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News » Over £20m » CH2M embarks on second phase of Thames flood-protection » published 18 Aug 2016

CH2M embarks on second phase of Thames flood-protection

The largest-ever programme of improvements to barriers protecting London and Kent from flooding will form part of the next stage of work under a CH2M project being carried out for the Environment Agency.

The scope has now been agreed for the second year of CH2M’s work on Thames Estuary Asset Management 2100 Programme (Team2100). Work includes engineering investigations, appraisals, detailed designs and construction across the Thames Estuary, including the improvements to the major barriers. The Thames Estuary tidal flood risk management system protects 1.25 million people and £200bn of property, and consists of walls, embankments, flood gates, pumping stations, outfalls and major barriers on the River Thames and its tributaries.

In its first year, Team2100 focussed on gaining a sound understanding of the assets, undertaking engineering investigations on 180 gates and 50km of walls and embankments throughout the estuary.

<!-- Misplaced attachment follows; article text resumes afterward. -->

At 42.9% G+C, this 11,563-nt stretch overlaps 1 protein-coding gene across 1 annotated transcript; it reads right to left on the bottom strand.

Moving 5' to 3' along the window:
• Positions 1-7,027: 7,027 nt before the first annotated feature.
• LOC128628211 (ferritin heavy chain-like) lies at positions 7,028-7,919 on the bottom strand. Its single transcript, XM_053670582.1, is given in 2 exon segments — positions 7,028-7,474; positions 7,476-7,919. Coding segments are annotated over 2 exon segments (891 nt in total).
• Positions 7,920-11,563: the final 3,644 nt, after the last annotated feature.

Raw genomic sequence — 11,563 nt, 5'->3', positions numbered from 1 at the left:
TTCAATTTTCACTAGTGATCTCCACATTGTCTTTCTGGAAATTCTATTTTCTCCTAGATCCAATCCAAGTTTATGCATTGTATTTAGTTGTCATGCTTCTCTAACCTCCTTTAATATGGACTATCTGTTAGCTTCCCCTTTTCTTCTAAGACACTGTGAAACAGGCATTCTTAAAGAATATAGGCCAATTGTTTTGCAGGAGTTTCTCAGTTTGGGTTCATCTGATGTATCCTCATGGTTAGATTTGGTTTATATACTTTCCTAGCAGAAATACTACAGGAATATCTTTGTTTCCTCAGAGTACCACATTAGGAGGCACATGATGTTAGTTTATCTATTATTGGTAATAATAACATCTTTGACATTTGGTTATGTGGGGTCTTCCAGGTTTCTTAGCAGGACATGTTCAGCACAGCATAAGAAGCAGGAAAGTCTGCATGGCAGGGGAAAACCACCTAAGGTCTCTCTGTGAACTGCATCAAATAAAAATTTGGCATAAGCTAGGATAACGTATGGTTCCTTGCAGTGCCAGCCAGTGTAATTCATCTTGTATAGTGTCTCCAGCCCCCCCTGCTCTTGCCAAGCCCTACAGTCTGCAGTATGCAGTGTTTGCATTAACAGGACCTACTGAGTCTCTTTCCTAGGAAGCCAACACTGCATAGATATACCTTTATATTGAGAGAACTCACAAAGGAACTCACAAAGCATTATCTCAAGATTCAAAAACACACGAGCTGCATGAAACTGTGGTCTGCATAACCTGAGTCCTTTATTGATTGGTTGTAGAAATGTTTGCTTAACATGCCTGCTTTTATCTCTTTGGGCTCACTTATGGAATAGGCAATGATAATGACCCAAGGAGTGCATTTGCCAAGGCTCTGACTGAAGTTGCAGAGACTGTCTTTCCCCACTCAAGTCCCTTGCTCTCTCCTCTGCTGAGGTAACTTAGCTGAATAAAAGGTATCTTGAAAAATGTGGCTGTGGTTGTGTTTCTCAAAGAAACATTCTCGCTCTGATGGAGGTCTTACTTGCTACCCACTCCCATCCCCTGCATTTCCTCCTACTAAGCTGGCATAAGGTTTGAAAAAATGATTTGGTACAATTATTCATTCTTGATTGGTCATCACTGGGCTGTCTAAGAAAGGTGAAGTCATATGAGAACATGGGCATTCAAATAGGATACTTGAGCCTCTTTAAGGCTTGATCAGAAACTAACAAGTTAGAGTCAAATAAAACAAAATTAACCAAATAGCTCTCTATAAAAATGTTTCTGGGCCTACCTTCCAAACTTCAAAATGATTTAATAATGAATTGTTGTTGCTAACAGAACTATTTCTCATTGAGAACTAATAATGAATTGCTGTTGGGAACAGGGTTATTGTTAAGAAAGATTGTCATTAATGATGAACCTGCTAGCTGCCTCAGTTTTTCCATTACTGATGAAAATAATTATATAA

“The innovative approach being implemented on Team2100 is generating significant benefits in efficient delivery, having generated more than 100 innovation ideas and implementing six of these innovations to date,” said CH2M’s global water business group president Peter Nicol.

The Environment Agency selected CH2M as its delivery partner on Team2100 in 2014. Team2100, listed as one of the government’s Top 40 infrastructure projects, is investing up to £300m on tidal defences over the next 10 years.

Significant investment is required to ensure that the assets continue to provide protection against flooding into the next century, despite rising sea levels. Increased wall heights and a new barrier will be required later this century, but the focus of the first 10 years of investment is on continuing maintenance and essential improvements.



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This article was published on 18 Aug 2016 (last updated on 18 Aug 2016).

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